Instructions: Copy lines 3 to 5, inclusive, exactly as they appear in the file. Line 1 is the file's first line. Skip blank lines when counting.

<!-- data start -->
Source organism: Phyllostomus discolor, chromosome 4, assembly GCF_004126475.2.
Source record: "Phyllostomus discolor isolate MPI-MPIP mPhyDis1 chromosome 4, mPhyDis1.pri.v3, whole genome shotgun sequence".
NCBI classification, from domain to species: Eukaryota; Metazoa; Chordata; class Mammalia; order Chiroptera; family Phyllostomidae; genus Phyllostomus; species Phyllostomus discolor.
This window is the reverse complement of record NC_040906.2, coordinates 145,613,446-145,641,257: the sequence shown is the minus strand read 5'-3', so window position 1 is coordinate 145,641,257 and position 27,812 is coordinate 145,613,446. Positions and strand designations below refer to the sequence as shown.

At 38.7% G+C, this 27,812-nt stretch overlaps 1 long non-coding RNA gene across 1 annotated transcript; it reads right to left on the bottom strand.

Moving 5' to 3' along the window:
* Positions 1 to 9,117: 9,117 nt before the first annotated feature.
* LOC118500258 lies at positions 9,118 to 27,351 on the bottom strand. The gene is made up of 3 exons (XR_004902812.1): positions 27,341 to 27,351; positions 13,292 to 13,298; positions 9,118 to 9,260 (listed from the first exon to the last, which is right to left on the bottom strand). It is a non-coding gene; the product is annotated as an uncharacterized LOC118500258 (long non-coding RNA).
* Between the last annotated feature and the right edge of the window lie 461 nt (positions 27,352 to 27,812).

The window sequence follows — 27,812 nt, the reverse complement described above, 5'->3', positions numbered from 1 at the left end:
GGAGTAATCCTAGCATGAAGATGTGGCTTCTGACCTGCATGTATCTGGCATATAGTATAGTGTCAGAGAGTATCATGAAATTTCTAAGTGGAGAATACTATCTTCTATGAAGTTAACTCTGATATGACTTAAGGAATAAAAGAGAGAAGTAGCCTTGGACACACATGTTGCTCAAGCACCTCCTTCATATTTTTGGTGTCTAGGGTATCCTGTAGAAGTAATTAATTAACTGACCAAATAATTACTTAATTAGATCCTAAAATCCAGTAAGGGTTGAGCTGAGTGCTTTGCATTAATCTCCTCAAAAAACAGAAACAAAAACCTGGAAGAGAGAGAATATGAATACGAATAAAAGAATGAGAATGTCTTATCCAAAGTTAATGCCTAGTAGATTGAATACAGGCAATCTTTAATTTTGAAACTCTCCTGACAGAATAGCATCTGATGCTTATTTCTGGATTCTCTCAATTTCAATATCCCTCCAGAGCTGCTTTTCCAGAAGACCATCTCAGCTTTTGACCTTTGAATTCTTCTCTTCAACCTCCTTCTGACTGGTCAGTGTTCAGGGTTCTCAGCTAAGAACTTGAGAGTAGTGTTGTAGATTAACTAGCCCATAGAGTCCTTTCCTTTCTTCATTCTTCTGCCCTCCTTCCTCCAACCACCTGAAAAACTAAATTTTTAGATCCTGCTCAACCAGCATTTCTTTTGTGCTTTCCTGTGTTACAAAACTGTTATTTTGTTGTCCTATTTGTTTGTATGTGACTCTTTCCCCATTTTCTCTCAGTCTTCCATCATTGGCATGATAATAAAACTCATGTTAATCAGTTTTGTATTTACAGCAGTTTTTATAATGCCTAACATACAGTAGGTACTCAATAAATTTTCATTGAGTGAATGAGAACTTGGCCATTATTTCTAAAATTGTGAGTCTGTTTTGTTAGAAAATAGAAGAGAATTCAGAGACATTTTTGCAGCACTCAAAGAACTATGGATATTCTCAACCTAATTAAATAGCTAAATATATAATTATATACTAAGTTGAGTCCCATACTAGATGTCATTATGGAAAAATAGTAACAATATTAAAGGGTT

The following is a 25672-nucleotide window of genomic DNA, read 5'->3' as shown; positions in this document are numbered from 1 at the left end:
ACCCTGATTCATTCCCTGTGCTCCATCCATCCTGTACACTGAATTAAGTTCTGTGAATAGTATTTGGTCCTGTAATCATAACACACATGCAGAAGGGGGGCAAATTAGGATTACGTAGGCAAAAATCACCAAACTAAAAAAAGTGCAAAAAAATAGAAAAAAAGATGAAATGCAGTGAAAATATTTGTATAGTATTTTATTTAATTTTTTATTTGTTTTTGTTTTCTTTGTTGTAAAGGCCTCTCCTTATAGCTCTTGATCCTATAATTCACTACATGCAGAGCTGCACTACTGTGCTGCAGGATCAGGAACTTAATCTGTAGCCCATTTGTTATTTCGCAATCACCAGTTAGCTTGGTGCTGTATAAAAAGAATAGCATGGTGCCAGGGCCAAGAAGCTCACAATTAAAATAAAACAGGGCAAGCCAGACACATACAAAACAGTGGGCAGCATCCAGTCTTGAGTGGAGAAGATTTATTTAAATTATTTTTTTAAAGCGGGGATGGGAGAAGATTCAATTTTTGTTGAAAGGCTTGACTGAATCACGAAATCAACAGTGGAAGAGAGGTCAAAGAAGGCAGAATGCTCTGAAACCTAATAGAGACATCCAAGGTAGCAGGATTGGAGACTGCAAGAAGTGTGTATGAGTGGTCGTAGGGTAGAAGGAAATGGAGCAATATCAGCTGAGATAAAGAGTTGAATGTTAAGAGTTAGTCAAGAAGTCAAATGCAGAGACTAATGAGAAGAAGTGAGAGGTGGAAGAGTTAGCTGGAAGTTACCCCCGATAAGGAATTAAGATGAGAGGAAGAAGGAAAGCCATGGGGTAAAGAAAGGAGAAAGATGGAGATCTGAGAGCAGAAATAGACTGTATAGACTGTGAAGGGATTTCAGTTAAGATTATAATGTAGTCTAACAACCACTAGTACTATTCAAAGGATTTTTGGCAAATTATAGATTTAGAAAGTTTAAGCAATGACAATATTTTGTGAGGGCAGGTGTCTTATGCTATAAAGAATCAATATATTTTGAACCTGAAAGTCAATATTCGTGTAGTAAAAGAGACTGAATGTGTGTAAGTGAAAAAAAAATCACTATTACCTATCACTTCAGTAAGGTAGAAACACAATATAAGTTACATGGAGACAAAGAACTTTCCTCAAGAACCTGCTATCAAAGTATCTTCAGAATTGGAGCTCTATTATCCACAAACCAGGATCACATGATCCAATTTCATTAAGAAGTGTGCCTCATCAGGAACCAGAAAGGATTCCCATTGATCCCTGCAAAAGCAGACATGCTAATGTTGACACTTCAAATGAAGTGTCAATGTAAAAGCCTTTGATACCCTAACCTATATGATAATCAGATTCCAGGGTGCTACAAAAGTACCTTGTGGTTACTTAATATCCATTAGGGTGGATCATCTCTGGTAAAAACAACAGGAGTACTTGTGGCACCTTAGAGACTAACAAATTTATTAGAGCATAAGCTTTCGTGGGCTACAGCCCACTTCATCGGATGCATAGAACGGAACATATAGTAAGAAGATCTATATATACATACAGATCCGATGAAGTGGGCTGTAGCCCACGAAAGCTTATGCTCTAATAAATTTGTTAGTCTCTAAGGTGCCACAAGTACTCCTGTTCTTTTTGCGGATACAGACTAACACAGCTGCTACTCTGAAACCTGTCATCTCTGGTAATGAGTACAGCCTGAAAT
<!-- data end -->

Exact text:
NCBI classification, from domain to species: Eukaryota; Metazoa; Chordata; class Mammalia; order Chiroptera; family Phyllostomidae; genus Phyllostomus; species Phyllostomus discolor.
This window is the reverse complement of record NC_040906.2, coordinates 145,613,446-145,641,257: the sequence shown is the minus strand read 5'-3', so window position 1 is coordinate 145,641,257 and position 27,812 is coordinate 145,613,446. Positions and strand designations below refer to the sequence as shown.

At 38.7% G+C, this 27,812-nt stretch overlaps 1 long non-coding RNA gene across 1 annotated transcript; it reads right to left on the bottom strand.